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10 - The literary languages of Old English: words, styles, voices

from II - EARLY ENGLISH LITERATURE

Published online by Cambridge University Press:  05 February 2013

Clare A. Lees
Affiliation:
King's College London
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Summary

Neque enim possunt carmina, quamuis optime conposita, ex alia in aliam linguam at uerbum sine detrimento sui decoris ac dignitatis transferri.

HE, iv. 24

For it is not possible to translate verse, however well composed, literally from one language to another without some loss of beauty and dignity.

Along with the Alfredian aphorism ‘hwilum word be worde, hwilum andgit of andgiete’ [sometimes word for word, sometimes sense for sense] and Ælfric’s comments in the preface to his translation of Genesis, the passage from Bede’s Historia ecclesiastica gentis Anglorum quoted above is one of the most well-known Anglo-Saxon meditations on the problems and possibilities of translation. What is remarkable about Bede’s phrase is not the concern for the integrity of words that it expresses, but the respect it bestows on the vernacular language. Although he advocated translating certain Christian works such as the Pater Noster from Latin into Old English, and according to Cuthbert was working on his own translation of the Gospel of St John at his deathbed, in the Historia ecclesiastica, even though he took the trouble to list them, Bede gave the vernacular languages of early medieval Britain and Ireland short shrift. Here, however, he indicates that the language we now know as Old English might be capable of great artistry and power. Bede also makes a wider point, which isn’t actually about translation at all but about how languages function. The loss of ‘decoris ac dignitatis’ feared by Bede is due to the different ways in which Latin and Old English function as systems of signification. ‘Words’, as Jeremy Smith has put it, ‘are defined by their relationship with other words.’ The words of a particular language are defined by their context, discourse and delivery. They play off one another to define one another’s semantic fields and create meanings. And, as Bede recognized, these meanings are always in process rather than fixed and stable. Bede’s concern for the manner in which words generate meanings marks one of the major subjects of this chapter.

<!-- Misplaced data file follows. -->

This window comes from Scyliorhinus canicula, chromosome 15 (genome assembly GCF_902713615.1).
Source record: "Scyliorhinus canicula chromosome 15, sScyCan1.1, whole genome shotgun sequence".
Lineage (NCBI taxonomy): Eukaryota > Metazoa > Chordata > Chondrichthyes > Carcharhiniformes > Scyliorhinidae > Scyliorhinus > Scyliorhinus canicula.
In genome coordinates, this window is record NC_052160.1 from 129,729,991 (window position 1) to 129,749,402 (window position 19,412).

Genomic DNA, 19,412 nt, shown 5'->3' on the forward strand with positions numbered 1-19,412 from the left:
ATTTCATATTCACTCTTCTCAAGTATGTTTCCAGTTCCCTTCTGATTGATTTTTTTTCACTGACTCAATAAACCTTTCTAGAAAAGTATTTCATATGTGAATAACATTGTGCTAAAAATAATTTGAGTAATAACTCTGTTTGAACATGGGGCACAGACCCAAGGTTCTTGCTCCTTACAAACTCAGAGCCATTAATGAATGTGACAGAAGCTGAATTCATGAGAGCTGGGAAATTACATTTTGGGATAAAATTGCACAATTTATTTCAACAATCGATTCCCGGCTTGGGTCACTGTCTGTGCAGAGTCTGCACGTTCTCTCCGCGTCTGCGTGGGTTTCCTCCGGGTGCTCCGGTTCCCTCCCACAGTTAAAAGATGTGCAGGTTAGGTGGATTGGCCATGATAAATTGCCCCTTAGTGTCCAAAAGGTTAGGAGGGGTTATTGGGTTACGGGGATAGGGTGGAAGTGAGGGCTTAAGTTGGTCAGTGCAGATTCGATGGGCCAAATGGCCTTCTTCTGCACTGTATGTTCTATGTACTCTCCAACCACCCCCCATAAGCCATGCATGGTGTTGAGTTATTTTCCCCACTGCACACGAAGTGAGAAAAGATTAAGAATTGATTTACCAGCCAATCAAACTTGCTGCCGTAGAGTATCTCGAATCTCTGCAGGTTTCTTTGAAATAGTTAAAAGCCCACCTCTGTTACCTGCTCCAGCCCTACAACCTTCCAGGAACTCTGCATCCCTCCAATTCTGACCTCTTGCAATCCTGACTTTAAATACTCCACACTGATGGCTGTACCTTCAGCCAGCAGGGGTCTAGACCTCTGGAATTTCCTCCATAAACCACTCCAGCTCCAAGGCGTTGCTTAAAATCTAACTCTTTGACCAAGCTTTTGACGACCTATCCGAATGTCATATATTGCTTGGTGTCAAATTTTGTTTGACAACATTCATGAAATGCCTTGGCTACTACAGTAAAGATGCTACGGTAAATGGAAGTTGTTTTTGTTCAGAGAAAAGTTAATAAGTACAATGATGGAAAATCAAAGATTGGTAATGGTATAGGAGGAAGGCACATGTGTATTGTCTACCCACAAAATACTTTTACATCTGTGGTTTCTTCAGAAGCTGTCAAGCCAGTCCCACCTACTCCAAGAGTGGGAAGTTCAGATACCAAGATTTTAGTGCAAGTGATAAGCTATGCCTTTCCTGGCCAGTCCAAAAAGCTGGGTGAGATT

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Publisher: Cambridge University Press
Print publication year: 2012

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